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I just finished watching The Farthest, a great documentary about the Voyager spacecraft, launched in 1977 and still operational today.

It got me wondering about those people shown in the documentary sitting at consoles monitoring the two Voyager spacecraft. Are the consoles (or some more-modern version thereof) still staffed? During the intervening 4-plus decades has there always been one or more staff person on duty 24/7, 365? If so, what are they doing? If not, what level of staffing is required to monitor the spacecraft?

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    $\begingroup$ I have scripts here that create various plots using data from JPL Horizons. You can find the current distance to the Voyagers, and make an interactive 3D plot of their trajectories. The IDs of the Voyagers are -31 & -32. For trajectories, I recommend a time span of a decade or two, with a time step of 1 year. I like to include an outer planet in the plot to give a sense of scale. (Saturn ID=6, Uranus ID=7). $\endgroup$
    – PM 2Ring
    May 2, 2023 at 9:31
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    $\begingroup$ You need to read nytimes.com/2017/08/03/magazine/…. $\endgroup$ May 4, 2023 at 11:27
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    $\begingroup$ Thank you Peter - a wonderful read! "Over decades, the crew members who have remained have forgone promotions, the lure of nearby Silicon Valley and, more recently, retirement, to stay with the spacecraft." $\endgroup$
    – Stu Smith
    May 4, 2023 at 15:31

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Continuously? No, for several reasons.

Most significantly, it just isn't possible. Both Voyagers are now so far away that only the 70-meter antennas of the Deep Space Network can communicate with them. Each DSN site only has one of these antennas, and the two Voyagers are both on the same side of the Earth, so there are times when only one antenna is available for the two of them. That antenna can only point in one direction, so except in the rare case of multiple spacecraft close together, it can only talk to one at a time*.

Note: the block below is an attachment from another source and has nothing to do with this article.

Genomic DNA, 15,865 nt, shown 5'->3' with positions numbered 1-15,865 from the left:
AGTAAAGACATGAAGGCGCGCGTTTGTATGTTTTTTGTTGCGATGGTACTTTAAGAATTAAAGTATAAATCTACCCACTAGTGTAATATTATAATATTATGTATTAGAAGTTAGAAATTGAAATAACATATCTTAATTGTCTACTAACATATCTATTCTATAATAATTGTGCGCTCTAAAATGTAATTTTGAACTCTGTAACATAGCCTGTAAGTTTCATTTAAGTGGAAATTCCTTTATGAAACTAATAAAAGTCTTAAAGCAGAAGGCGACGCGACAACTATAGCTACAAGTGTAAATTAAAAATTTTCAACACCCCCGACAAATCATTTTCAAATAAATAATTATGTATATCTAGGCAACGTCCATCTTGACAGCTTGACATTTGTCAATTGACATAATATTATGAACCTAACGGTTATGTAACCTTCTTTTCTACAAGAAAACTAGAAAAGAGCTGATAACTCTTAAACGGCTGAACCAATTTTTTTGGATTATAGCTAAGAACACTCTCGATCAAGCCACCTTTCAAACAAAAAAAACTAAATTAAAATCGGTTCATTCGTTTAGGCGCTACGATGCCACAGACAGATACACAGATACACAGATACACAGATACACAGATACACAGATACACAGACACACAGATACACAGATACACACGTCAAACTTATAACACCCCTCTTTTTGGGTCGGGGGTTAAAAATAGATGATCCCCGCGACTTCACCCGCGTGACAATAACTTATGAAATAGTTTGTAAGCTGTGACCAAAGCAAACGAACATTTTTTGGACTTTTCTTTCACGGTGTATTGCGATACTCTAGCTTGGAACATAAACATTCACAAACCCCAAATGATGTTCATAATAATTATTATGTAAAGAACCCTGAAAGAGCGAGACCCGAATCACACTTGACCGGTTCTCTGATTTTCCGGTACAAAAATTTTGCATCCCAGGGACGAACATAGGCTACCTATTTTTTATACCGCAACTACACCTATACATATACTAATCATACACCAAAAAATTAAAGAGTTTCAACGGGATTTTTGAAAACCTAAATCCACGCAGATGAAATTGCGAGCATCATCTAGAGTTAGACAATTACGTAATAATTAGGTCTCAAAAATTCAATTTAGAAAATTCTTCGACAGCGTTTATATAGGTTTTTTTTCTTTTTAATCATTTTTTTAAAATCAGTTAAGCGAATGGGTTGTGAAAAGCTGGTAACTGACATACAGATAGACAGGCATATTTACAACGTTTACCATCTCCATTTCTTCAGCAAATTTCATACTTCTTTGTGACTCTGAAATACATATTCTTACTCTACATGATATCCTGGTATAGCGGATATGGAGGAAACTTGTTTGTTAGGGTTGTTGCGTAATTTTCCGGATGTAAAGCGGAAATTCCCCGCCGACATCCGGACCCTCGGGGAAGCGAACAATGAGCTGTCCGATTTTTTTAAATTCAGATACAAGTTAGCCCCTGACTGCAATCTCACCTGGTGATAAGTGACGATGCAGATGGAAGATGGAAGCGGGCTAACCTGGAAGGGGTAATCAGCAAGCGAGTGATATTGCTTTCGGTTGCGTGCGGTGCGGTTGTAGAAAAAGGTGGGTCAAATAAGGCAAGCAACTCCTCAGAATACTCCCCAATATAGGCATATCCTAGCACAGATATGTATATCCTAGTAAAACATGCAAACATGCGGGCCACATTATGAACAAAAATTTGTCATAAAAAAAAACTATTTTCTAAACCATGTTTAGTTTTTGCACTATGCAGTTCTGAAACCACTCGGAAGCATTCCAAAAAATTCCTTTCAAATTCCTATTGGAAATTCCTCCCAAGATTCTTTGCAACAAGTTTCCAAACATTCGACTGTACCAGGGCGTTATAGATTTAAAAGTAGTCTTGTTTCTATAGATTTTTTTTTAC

There also isn't any need. The round-trip signal time for Voyager 1 is around 44 hours; for Voyager 2, it's 36 hours. Both spacecraft are pretty much in the middle of nowhere, doing nothing but recording data and periodically forwarding it to Earth. There's no expectation of anything surprising happening, so losing a few hours of data if something goes wrong is no big deal.

Both spacecraft are routinely monitored, but this takes the form of periodic, scheduled communication sessions rather than continuous monitoring.

*Right now, antenna 25 at Goldstone is talking to Mars Odyssey, MAVEN, and the Trace Gas Orbiter, all in orbit around Mars.

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    $\begingroup$ It would still be good to mention that both Voyagers are routinely monitored, and that just because the round trip light time is longer than a day, that doesn't mean that there couldn't be messages sent every day and received every day. After all, DSN is not necessarily having an in-depth conversation with them. They can just "check in" with each other assynchronously. $\endgroup$
    – uhoh
    May 2, 2023 at 9:29
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    $\begingroup$ I don't have time to do it right now, but for anyone interested, one can query DSN to see how often they talk to the Voyagers Understanding the information contained in the Deep Space Network XML data? and Power and frequency units used in Deep Space Network XML data? $\endgroup$
    – uhoh
    May 2, 2023 at 10:46
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    $\begingroup$ in case anyone reading hasn't seen it before, this page (DSN Now) shows what NASA's massive antennas are currently doing. As I write this it actually shows two of the smaller antennas (DSS 34 and 35) at Canberra receiving data from Voyager 2. I guess maybe they use some form of synthetic aperture or whatever. $\endgroup$ May 2, 2023 at 20:45
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    $\begingroup$ @user253751, with the end of the Pioneer and Galileo programs, the Voyagers are the only spacecraft that need the big antennas. I know that DSN has been experimenting with using antenna groups in place of a single big antenna; I don't know if it's reached the point where they can decommission the 70-meter dishes. $\endgroup$
    – Mark
    May 2, 2023 at 21:41
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The Voyagers are not monitored continuously.

On average, there is a communications session with each spacecraft every day. For up to 8 hours at a time, science and operations data is received and the occasional command is sent. This is handled by the Deep Space Network operations personnel. Those sessions are planned using visibility data (Voyager 2 is out of reach of the Goldstone and Madrid complexes, so its comms sessions have to be when Voyager 2 is visible from Canberra) and have to fit in the other uses of the DSN (all other interplanetary missions).

They forward the data to the Voyager team, which analyzes it, plans upcoming operations, and prepares new command uploads. I suspect they do this during normal work hours instead of looking at the data as it comes in: there's no benefit in looking at the data immediately when it takes 18 hours to send a command anyway.

From a recent interview:

“The Voyager science isn’t something you need to monitor constantly,” Calla Cofield, a JPL spokesperson, told WIRED via email. “They’re studying this region of space over long distances, so a gap of a few weeks won’t hurt those studies.”

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